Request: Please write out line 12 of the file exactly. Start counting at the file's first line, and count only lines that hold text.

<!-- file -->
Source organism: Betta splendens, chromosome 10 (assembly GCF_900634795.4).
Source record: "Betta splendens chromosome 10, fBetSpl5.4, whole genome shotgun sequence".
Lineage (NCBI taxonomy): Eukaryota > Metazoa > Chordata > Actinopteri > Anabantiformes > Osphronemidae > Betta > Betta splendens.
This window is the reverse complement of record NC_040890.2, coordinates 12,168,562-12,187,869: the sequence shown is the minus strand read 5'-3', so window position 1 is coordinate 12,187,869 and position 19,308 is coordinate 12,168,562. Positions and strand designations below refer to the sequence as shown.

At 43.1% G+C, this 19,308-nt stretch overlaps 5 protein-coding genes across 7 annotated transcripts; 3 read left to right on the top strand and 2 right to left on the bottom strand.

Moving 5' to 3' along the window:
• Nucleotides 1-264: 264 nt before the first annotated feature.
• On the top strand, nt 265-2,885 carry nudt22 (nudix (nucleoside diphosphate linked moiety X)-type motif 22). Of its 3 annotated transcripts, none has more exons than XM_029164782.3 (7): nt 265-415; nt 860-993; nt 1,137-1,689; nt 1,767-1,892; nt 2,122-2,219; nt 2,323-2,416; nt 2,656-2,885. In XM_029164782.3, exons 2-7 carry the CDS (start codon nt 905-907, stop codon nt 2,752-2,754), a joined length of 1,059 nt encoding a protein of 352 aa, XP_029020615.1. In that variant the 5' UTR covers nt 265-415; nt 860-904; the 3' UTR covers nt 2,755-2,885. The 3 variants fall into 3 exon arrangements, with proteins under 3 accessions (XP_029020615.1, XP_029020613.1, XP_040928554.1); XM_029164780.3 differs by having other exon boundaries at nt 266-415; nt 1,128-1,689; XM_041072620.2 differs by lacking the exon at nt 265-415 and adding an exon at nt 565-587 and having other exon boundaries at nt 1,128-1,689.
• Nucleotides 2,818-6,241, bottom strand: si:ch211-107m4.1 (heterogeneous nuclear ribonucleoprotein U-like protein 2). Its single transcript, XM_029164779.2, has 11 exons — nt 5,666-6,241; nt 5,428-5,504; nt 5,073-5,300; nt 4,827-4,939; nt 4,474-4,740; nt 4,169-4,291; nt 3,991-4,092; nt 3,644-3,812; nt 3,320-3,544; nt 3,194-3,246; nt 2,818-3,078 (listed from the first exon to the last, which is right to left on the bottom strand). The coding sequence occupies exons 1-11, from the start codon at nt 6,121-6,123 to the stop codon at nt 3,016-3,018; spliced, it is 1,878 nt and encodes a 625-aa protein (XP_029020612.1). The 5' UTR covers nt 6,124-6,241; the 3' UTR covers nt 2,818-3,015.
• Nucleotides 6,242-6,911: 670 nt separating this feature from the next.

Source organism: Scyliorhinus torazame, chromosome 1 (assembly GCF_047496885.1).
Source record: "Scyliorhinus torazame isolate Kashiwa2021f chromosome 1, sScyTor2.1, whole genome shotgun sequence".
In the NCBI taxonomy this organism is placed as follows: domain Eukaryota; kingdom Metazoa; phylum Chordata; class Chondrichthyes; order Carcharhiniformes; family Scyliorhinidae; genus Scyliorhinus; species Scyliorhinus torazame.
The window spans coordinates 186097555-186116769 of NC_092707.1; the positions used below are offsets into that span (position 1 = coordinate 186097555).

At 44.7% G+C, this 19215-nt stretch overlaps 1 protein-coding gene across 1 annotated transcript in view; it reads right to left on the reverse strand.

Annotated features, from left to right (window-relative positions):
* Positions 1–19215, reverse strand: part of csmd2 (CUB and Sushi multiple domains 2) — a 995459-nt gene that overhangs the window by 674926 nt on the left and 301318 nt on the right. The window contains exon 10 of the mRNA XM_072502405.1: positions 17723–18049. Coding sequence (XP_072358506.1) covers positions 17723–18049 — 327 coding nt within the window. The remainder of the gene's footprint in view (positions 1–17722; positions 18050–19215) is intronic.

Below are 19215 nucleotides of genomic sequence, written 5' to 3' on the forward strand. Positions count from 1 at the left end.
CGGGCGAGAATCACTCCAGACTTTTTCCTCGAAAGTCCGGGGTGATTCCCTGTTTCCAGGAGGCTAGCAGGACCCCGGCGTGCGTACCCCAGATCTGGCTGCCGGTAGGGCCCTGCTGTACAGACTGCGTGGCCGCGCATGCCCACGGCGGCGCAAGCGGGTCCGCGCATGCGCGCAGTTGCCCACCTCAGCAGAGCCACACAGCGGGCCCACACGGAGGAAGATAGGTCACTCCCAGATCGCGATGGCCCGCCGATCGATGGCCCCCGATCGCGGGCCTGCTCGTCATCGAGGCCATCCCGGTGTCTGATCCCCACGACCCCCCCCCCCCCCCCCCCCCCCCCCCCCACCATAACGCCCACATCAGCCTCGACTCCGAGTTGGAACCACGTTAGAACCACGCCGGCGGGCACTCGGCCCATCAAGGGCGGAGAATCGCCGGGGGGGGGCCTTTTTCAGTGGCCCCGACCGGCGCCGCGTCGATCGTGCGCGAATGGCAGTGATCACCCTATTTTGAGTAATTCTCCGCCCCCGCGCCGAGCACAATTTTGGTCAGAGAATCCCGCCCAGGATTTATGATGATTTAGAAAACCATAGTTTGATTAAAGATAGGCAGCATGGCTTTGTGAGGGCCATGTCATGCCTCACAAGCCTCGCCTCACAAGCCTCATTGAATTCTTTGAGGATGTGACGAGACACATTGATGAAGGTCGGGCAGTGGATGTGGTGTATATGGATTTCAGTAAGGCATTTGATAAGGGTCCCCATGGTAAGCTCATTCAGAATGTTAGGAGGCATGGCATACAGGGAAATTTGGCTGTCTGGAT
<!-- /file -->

Source record: "Scyliorhinus torazame isolate Kashiwa2021f chromosome 1, sScyTor2.1, whole genome shotgun sequence".